Fashion giants vow to end contributions to global warming and ocean plastic pollution

Meeting the aims of the Pact will require signatories to consider changing their business models and supply chain approaches. Image: Kering

Called the Fashion Pact and launched ahead of this weekend’s G7 summit in Biarritz, the commitment binds signatories to set science-based emissions reduction targets in line with a 1.5C trajectory – which, according to the Intergovernmental Panel on Climate Change (IPCC), will require most organisations to reach net-zero carbon status by 2050.

Through signing the Pact, fashion houses also commit to restore natural habitats and protect species throughout their supply chains, in line with the upcoming science-based targets on biodiversity.

Additional pledges set out in the Pact are a 2030 ban on all single-use plastics across business-to-business and consumer-facing products and services; the implementation of bi-annual external audits on sustainable sourcing and an ongoing declaration to support new technologies aimed at minimising waterborne microplastic pollution.

“We need to show that we can build coalitions of committed public and private leaders that can make a difference by scaling new solutions and massively redirecting investment flows towards low-carbon, low-biodiversity impacts and resilient development,” the Pact states.

“Multi-sectorial initiatives will be key to get results in order to minimize the environmental impacts fashion and textiles have across oceans, climate and biodiversity.”

The Pact’s signatories are: Adidas, Bestseller, Burberry, Capri, Carrefour, Chanel, Ermenegildo Zegna, Everybody & Everyone, Fashion3, Fung Group, Galeries Lafayette, Gap, Giorgio Armani, H&M Group, Hermes, Inditex, Karl Lagerfield, Kering, La Redoute,, Moncler, Nike, Nordstrom, Prada, Puma, PVH Corp, Ralph Lauren, Ruyi, Salvatore Ferragamo, Selfridges, Stella McCartney and Tapestry.

Representatives from each of these companies will today (23 August) meet French President Emmanuel Macron, who urged Kering’s chief executive Francois-Henri Pinault to create the Pact earlier this year.

“Private companies, working alongside nation-states, have an essential role to play in protecting the planet,” Pinault said.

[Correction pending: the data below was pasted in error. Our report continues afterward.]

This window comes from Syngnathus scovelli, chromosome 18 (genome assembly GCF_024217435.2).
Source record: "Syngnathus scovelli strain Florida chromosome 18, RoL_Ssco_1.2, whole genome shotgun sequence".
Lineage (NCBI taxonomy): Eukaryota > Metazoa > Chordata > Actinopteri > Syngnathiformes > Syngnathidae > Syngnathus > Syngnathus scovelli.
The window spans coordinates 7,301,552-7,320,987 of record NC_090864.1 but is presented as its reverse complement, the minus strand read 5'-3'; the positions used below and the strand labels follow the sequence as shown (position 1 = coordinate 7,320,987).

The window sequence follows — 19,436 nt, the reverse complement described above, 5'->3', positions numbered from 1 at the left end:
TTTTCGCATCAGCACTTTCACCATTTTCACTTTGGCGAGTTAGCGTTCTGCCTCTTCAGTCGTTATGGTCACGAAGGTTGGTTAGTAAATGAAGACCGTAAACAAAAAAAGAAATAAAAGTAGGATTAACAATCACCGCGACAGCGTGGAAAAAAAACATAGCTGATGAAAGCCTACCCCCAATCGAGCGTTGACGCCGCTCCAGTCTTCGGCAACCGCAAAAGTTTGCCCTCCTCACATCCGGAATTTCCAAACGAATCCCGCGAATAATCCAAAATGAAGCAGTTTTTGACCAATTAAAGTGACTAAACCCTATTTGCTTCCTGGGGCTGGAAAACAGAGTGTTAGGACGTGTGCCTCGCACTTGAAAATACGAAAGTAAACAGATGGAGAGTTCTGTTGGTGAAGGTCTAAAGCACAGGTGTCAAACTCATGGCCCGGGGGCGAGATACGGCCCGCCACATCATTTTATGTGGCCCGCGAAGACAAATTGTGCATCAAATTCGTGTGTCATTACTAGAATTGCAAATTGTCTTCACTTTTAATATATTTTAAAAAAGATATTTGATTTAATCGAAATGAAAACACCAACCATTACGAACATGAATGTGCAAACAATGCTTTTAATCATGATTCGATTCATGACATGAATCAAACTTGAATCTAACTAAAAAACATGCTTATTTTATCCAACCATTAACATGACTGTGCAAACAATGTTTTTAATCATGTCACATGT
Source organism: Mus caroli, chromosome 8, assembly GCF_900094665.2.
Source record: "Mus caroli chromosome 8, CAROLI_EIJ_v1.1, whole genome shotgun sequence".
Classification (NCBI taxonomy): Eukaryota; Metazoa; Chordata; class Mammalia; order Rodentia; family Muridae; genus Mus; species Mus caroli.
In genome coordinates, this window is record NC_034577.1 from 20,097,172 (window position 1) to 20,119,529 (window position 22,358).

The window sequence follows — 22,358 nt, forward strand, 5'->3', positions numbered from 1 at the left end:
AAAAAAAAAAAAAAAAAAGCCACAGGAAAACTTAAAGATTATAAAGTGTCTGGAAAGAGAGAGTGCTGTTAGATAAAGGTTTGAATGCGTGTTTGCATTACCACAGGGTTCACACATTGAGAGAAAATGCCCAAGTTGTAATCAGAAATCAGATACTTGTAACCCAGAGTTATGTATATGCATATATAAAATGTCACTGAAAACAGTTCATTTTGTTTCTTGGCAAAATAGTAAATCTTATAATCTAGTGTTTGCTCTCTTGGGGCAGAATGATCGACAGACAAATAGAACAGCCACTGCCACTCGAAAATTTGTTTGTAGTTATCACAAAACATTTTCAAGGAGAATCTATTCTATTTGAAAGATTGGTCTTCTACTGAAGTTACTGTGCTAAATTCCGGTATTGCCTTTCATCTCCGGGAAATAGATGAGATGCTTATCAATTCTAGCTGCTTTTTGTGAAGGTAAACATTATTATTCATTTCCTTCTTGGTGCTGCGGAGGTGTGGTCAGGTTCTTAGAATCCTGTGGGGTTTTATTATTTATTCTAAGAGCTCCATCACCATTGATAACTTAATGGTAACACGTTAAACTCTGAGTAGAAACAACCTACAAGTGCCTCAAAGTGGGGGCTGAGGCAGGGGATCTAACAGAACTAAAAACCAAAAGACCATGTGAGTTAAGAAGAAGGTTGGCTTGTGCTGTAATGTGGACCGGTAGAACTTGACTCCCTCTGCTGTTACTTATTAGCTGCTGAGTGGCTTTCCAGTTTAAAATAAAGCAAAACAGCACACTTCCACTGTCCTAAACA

“With the Fashion Pact, some leading players in the fashion and textile sector are joining forces for the first time to launch an unprecedented movement.”

Pinault added that the Pact is a “collective endeavour by nature” and will remain open to any company with the desire to help “to fundamentally transform the practices of the fashion and textile industry to meet the environmental challenges of our century”. Over time, the Pact is aiming to cover one-fifth of the global industry.

“We know that one company cannot solve the environmental challenges facing our planet alone and we believe in the power of collaboration to drive real change,” Burberry’s chief executive Marco Gobbetti commented. 

“The objectives of the Fashion Pact strongly align with our own work in this area over the past decade and we are looking forward to working with the other signatories to help transform our industry, support our communities and protect the environment”. 

Pulling their socks up

The global fashion sector is believed to employ more than one in ten working-age people in the world and is, therefore, a key driver of economic growth.

But the industry also accounts for one-tenth of the world’s annual carbon emissions, 5% of global water use and is classed – alongside technology and agriculture – as one of the sectors with the highest risk of modern slavery in supply chains. Moreover, the scale of the sector has now reached a point where between 80-100 billion garments and 20 billion pairs of shoes are believed to be manufactured annually, with the equivalent of a bin lorry full of clothing being sent to landfill or incineration worldwide every minute.

In a bid to meet these large challenges with equally sizeable action, fashion brands and retailers are increasingly beginning to join collaborative initiatives as well as setting their own internal goals.

Kering, for example, uses its own natural capital metrics to take account of the “true” value of natural resources in its products. It has additionally set a science-based target in line with a 2C trajectory and 2025 goal for 100% traceability of key raw materials.

This work also extends beyond the firm’s own operations, with Kering having played a key role in the development of a new climate roadmap for the luxury sector; an online tool that allows businesses, investors and customers to track the origin of paper, wood and viscose sourced by corporates; and the UN’s charter outlining steps the global fashion sector must take to reach carbon neutrality by 2050.  The charter has been signed by 31 companies, and the climate roadmap for the luxury sector by 14.

Sarah George


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